Exhibitions, previews & reviews
Khosrow Hassanzadeh – Faheshe
Scream Gallery 04 March – 04 April 2009
Written by: Louise Hall

Khosrow Hassanzadeh’s latest show ‘Faheshe’ (‘Prostitutes’) at London’s Scream gallery is as breathtaking as you might expect from this politically confrontational leading contemporary Iranian artist. Typically, Khosrow doesn’t disappoint.
A homage to the Iranian working girls murdered at the hands of an evil serial killer in the north-eastern Iranian holy city of Mashad, in the summer of 2001, this 16 large-scale portrait series works on all sorts of different levels.
Deeply powerful, it shudders you out of any personal comfort zone you might have had. By confronting, jarring and engaging the viewer so, Khosrow invites you to reflect on circumstances surrounding these women’s lives – and deaths.
In April 2002, the killer, Saeed Hanaie, 40, a local builder, was himself hanged for his crimes following a high-profile public trial. The self-confessed moral avenger claimed that when his wife had been mistaken for a prostitute he’d taken it upon himself to cleanse the city. “I wanted to clean the holy city of Mashhad from corrupt women and prostitutes,” he said, adding that killing these women was akin to stepping on cockroaches.
People were shocked at his actions and words but many religious defenders believed his claim that he was carrying out God’s will and a public outcry ensued in Iran over the extent of rising prostitution in their holiest city. However, the irony of his words became clear when his semen was discovered in most of his victims.
Produced the same year, Khosrow took as his starting point the tiny black and white police mug shots of the women published in Iranian newspapers. Blowing them up to much-larger-than-life-size he overlays the dark, inky silkscreen-print-on-paper images with thick brush strokes of bright acrylic.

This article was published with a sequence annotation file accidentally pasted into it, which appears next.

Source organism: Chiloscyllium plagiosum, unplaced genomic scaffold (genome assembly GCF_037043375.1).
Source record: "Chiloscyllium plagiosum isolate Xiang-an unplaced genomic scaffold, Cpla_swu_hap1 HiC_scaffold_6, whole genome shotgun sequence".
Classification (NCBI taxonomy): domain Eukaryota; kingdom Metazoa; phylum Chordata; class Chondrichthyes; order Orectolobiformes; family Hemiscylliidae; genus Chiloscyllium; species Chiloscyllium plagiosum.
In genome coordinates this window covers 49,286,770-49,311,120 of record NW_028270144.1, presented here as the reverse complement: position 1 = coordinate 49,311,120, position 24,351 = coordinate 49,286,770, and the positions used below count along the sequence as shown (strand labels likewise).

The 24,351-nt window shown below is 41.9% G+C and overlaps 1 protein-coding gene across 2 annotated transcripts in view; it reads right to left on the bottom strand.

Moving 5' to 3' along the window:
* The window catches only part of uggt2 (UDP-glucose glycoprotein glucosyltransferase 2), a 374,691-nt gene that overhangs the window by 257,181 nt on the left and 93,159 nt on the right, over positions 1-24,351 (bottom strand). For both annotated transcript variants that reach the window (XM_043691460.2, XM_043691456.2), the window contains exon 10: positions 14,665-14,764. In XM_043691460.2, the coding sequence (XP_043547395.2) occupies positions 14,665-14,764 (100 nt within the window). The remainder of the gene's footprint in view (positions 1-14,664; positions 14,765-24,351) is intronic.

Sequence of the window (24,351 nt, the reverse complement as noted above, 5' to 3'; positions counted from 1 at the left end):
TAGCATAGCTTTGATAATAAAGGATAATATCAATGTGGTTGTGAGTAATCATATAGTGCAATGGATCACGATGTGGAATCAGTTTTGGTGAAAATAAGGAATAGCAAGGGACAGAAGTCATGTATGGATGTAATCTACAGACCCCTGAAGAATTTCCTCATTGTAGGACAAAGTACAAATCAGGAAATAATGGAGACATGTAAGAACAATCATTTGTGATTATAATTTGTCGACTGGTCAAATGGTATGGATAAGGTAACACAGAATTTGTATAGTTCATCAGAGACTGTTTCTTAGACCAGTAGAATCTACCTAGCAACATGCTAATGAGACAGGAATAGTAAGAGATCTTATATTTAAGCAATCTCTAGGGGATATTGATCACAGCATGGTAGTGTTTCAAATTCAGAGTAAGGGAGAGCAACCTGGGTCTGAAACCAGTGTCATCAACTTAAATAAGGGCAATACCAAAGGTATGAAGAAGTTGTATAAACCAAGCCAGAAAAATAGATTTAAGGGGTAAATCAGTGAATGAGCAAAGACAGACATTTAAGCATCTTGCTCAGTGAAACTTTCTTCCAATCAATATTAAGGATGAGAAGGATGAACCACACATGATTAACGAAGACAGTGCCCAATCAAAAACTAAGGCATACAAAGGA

Repetitive imagery is one of his trademarks and here he uses it to strong effect. In one a woman’s face enshrouded in her headscarf (all the women were strangled by their own headscarves) is repeated, the same image over and over; sometimes it’s cut down so that you only see her eyes, or half her face, but always her eyes look out: that’s 46 motionless eyes staring out at you from the blank gallery wall, in one work alone.
It’s as if the women are challenging you, the viewer, not to look away. And when you do, you feel their eyes burrowing into your back and are drawn to look back. Each work seems to be saying, ‘Don’t forget me.’
Which is exactly the point. “I wanted each portrait to be so bold that no one could turn away from it,” Khosrow says.
His face-slap technique works; it shines the political spotlight on both the plight of these vulnerable young women and female rights’ in Iran today.
Not being given equal rights to work and struggling to survive in a worsening economy, single women are being forced onto the street to support their families. As one newspaper reported, ‘Forced into a line of work they did not want to undertake ultimately led to their deaths by a self-appointed moral avenger.’
It’s to Khosrow’s credit that today, seven years later, these issues are finally seeping into Western consciousness.
Hauntingly beautiful, this exhibition will stay with you long after you walk away. These women will not be forgotten, nor their lives lived in vain; Faheshe brands their mark on your soul.
Faheshe by Khosrow Hassanzadeh, Scream Gallery, 34 Bruton Street, London, W1J 6QX. Tel: 020 7493 7388